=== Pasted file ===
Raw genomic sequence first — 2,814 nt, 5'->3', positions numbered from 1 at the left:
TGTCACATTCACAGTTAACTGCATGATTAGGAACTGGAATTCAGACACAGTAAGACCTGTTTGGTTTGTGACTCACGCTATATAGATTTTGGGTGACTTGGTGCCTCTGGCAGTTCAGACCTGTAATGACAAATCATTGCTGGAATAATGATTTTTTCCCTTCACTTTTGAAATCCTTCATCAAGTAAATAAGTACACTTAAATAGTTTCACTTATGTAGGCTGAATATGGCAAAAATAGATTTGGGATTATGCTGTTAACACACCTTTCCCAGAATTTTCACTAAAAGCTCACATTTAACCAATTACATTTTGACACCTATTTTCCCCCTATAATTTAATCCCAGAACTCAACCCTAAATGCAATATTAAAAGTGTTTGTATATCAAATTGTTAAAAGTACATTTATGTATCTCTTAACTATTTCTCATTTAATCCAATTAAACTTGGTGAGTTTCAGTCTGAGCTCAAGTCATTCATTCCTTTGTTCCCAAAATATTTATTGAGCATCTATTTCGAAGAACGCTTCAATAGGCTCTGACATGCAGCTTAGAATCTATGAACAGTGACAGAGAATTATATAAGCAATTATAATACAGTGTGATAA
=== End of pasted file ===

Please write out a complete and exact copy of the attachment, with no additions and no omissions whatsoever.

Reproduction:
Raw genomic sequence first — 2,814 nt, 5'->3', positions numbered from 1 at the left:
TGTCACATTCACAGTTAACTGCATGATTAGGAACTGGAATTCAGACACAGTAAGACCTGTTTGGTTTGTGACTCACGCTATATAGATTTTGGGTGACTTGGTGCCTCTGGCAGTTCAGACCTGTAATGACAAATCATTGCTGGAATAATGATTTTTTCCCTTCACTTTTGAAATCCTTCATCAAGTAAATAAGTACACTTAAATAGTTTCACTTATGTAGGCTGAATATGGCAAAAATAGATTTGGGATTATGCTGTTAACACACCTTTCCCAGAATTTTCACTAAAAGCTCACATTTAACCAATTACATTTTGACACCTATTTTCCCCCTATAATTTAATCCCAGAACTCAACCCTAAATGCAATATTAAAAGTGTTTGTATATCAAATTGTTAAAAGTACATTTATGTATCTCTTAACTATTTCTCATTTAATCCAATTAAACTTGGTGAGTTTCAGTCTGAGCTCAAGTCATTCATTCCTTTGTTCCCAAAATATTTATTGAGCATCTATTTCGAAGAACGCTTCAATAGGCTCTGACATGCAGCTTAGAATCTATGAACAGTGACAGAGAATTATATAAGCAATTATAATACAGTGTGATAA